May 8, 2013

PLOS Collection Assesses Measurement Of Health Interventions For Women And Children In LMICs

New PLOS Collection assesses the measurement of whether much needed health interventions are reaching women and children across the developing world

Measuring coverage of maternal, newborn and child health in low- and middle-income countries is critical to ensuring that health interventions are reaching the women and children who need them most, says a new Collection of articles published by PLOS this week. Accurate measurement of the effectiveness of those interventions for combating diseases such as pneumonia and malaria, and preventing the transmission of HIV from mother to child, is also essential.

Measuring Coverage in Maternal, Newborn, and Child Health, a sponsored PLOS Collection published today in PLOS Medicine and PLOS ONE with support from the Child Health Epidemiology Reference Group (CHERG), presents innovative assessments of the validity of measuring population coverage for interventions in this field. CHERG was established in 2001 and serves as an independent source of technical expertise to WHO and UNICEF on maternal and child morbidity and mortality estimates at global and country levels.

The Collection of original research articles and reviews shows that while some coverage indicators can be measured accurately, others may not provide valid results and therefore need further investigation and development. Coverage indicators are widely used to assess whether interventions are reaching women and children in low- and middle-income countries, particularly through population-based household surveys such as USAID's Demographic and Health Surveys (DHS) and UNICEF's Multiple Indicator Cluster Surveys (MICS).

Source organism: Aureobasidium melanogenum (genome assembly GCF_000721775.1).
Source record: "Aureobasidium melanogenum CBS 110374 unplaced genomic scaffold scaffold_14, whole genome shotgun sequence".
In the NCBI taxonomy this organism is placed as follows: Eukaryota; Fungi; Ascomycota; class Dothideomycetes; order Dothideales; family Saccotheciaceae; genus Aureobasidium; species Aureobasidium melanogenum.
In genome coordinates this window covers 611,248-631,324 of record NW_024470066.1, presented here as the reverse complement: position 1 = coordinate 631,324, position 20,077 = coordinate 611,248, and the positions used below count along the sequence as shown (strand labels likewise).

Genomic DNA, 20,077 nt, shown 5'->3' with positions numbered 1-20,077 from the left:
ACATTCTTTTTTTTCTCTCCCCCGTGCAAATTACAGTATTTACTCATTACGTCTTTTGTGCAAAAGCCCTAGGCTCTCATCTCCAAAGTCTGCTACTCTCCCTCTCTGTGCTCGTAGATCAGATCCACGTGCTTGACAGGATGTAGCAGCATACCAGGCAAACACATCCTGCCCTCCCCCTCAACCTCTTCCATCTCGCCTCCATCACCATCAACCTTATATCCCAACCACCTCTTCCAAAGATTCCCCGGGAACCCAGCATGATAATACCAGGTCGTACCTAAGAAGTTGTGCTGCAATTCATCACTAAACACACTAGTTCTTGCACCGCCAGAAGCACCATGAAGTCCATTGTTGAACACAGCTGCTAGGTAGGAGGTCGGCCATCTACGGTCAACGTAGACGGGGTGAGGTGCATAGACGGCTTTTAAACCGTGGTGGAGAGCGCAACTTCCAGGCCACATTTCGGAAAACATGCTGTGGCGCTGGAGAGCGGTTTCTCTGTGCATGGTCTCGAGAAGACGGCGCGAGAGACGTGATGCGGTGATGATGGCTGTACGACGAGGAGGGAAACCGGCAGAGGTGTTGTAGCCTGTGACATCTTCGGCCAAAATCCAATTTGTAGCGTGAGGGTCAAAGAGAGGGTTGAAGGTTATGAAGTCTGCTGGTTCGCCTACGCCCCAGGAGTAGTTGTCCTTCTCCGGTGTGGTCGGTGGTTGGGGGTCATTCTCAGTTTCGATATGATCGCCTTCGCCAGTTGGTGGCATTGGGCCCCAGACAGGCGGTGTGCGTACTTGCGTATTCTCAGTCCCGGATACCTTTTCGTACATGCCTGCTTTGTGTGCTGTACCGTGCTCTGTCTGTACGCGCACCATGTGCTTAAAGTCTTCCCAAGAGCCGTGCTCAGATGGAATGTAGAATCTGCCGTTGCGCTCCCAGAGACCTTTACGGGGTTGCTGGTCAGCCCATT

The Collection explores issues around measurement using household surveys assessment of health inequalities, consideration of survey error, and the generation of indicators for global monitoring. It presents recommendations for transforming the findings of these and previous studies into better measurement, reporting, and interpretation of coverage estimates.

Original research includes evaluating the prevention of mother-to-child transmission of HIV in four African countries with estimates of community coverage for this indicator; establishing whether mothers and caregivers can accurately recall diagnosis and treatment of childhood pneumonia in Pakistan and Bangladesh; and measuring the coverage of treatment for malaria in Zambia. Other research looks at interventions delivered in pregnancy and during the time of delivery in Africa, Latin America, and China, including recall of emergency Cesarean section, an important metric in maternity care. Review articles summarize the challenges of measuring coverage for a wide variety of indicators with validity and reliability, including those relating to immediate newborn care, childhood vaccinations, severity and treatment of diarrhea, and community case management.


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